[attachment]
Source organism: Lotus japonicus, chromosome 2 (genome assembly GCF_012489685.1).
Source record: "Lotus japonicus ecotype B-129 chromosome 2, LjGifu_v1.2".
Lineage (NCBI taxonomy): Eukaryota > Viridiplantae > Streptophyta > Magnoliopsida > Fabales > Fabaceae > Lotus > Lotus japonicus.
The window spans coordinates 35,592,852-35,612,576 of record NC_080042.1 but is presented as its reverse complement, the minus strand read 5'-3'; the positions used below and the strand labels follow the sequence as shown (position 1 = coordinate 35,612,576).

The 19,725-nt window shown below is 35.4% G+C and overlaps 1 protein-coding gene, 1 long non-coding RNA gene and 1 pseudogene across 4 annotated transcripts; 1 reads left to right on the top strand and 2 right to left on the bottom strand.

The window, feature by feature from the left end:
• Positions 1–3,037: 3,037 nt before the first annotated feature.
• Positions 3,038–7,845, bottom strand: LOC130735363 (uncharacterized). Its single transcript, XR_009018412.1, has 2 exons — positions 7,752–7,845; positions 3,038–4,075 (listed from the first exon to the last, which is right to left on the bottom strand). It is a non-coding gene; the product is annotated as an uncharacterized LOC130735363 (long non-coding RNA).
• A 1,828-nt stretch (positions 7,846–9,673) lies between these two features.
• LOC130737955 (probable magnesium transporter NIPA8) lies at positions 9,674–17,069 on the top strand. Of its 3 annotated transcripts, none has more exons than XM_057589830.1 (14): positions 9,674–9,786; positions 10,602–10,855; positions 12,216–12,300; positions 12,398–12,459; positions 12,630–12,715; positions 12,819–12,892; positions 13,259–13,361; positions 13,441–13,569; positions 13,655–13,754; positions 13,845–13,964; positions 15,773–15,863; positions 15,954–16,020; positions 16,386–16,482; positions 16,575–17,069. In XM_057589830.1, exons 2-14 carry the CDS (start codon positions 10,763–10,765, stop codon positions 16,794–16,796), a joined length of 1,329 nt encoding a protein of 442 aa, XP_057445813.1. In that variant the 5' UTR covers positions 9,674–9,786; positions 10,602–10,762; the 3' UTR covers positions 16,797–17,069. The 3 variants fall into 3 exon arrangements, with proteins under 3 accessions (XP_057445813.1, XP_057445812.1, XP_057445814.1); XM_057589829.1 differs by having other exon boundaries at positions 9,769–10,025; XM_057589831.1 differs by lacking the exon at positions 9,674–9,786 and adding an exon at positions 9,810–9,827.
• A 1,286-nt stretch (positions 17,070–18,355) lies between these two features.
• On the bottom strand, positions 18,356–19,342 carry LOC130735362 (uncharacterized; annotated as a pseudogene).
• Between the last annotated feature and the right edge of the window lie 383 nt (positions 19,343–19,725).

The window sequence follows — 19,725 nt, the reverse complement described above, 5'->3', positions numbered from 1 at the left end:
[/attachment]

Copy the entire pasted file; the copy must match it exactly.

Source organism: Lotus japonicus, chromosome 2 (genome assembly GCF_012489685.1).
Source record: "Lotus japonicus ecotype B-129 chromosome 2, LjGifu_v1.2".
Lineage (NCBI taxonomy): Eukaryota > Viridiplantae > Streptophyta > Magnoliopsida > Fabales > Fabaceae > Lotus > Lotus japonicus.
The window spans coordinates 35,592,852-35,612,576 of record NC_080042.1 but is presented as its reverse complement, the minus strand read 5'-3'; the positions used below and the strand labels follow the sequence as shown (position 1 = coordinate 35,612,576).

The 19,725-nt window shown below is 35.4% G+C and overlaps 1 protein-coding gene, 1 long non-coding RNA gene and 1 pseudogene across 4 annotated transcripts; 1 reads left to right on the top strand and 2 right to left on the bottom strand.

The window, feature by feature from the left end:
• Positions 1–3,037: 3,037 nt before the first annotated feature.
• Positions 3,038–7,845, bottom strand: LOC130735363 (uncharacterized). Its single transcript, XR_009018412.1, has 2 exons — positions 7,752–7,845; positions 3,038–4,075 (listed from the first exon to the last, which is right to left on the bottom strand). It is a non-coding gene; the product is annotated as an uncharacterized LOC130735363 (long non-coding RNA).
• A 1,828-nt stretch (positions 7,846–9,673) lies between these two features.
• LOC130737955 (probable magnesium transporter NIPA8) lies at positions 9,674–17,069 on the top strand. Of its 3 annotated transcripts, none has more exons than XM_057589830.1 (14): positions 9,674–9,786; positions 10,602–10,855; positions 12,216–12,300; positions 12,398–12,459; positions 12,630–12,715; positions 12,819–12,892; positions 13,259–13,361; positions 13,441–13,569; positions 13,655–13,754; positions 13,845–13,964; positions 15,773–15,863; positions 15,954–16,020; positions 16,386–16,482; positions 16,575–17,069. In XM_057589830.1, exons 2-14 carry the CDS (start codon positions 10,763–10,765, stop codon positions 16,794–16,796), a joined length of 1,329 nt encoding a protein of 442 aa, XP_057445813.1. In that variant the 5' UTR covers positions 9,674–9,786; positions 10,602–10,762; the 3' UTR covers positions 16,797–17,069. The 3 variants fall into 3 exon arrangements, with proteins under 3 accessions (XP_057445813.1, XP_057445812.1, XP_057445814.1); XM_057589829.1 differs by having other exon boundaries at positions 9,769–10,025; XM_057589831.1 differs by lacking the exon at positions 9,674–9,786 and adding an exon at positions 9,810–9,827.
• A 1,286-nt stretch (positions 17,070–18,355) lies between these two features.
• On the bottom strand, positions 18,356–19,342 carry LOC130735362 (uncharacterized; annotated as a pseudogene).
• Between the last annotated feature and the right edge of the window lie 383 nt (positions 19,343–19,725).

The window sequence follows — 19,725 nt, the reverse complement described above, 5'->3', positions numbered from 1 at the left end: